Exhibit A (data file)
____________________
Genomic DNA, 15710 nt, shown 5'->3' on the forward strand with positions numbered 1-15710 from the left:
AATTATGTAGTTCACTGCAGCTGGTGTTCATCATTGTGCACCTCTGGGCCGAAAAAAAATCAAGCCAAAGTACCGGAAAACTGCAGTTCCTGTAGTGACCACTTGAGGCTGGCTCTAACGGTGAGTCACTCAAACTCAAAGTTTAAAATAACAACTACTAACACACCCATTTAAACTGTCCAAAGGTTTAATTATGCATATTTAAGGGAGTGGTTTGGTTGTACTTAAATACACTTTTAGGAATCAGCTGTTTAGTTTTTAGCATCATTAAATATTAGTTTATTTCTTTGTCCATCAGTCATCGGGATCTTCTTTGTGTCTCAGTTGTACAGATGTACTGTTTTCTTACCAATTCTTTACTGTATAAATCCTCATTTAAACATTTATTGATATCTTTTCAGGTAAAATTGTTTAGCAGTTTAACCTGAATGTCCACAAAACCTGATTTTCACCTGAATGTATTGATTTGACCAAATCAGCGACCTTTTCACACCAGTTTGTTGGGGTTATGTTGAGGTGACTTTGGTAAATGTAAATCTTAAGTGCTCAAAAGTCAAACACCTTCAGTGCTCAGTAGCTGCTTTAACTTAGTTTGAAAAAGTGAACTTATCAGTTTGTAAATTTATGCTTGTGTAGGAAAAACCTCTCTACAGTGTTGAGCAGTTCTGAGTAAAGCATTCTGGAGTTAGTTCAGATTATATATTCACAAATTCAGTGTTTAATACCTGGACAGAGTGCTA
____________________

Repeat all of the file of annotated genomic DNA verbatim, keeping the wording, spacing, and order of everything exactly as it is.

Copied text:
Genomic DNA, 15710 nt, shown 5'->3' on the forward strand with positions numbered 1-15710 from the left:
AATTATGTAGTTCACTGCAGCTGGTGTTCATCATTGTGCACCTCTGGGCCGAAAAAAAATCAAGCCAAAGTACCGGAAAACTGCAGTTCCTGTAGTGACCACTTGAGGCTGGCTCTAACGGTGAGTCACTCAAACTCAAAGTTTAAAATAACAACTACTAACACACCCATTTAAACTGTCCAAAGGTTTAATTATGCATATTTAAGGGAGTGGTTTGGTTGTACTTAAATACACTTTTAGGAATCAGCTGTTTAGTTTTTAGCATCATTAAATATTAGTTTATTTCTTTGTCCATCAGTCATCGGGATCTTCTTTGTGTCTCAGTTGTACAGATGTACTGTTTTCTTACCAATTCTTTACTGTATAAATCCTCATTTAAACATTTATTGATATCTTTTCAGGTAAAATTGTTTAGCAGTTTAACCTGAATGTCCACAAAACCTGATTTTCACCTGAATGTATTGATTTGACCAAATCAGCGACCTTTTCACACCAGTTTGTTGGGGTTATGTTGAGGTGACTTTGGTAAATGTAAATCTTAAGTGCTCAAAAGTCAAACACCTTCAGTGCTCAGTAGCTGCTTTAACTTAGTTTGAAAAAGTGAACTTATCAGTTTGTAAATTTATGCTTGTGTAGGAAAAACCTCTCTACAGTGTTGAGCAGTTCTGAGTAAAGCATTCTGGAGTTAGTTCAGATTATATATTCACAAATTCAGTGTTTAATACCTGGACAGAGTGCTA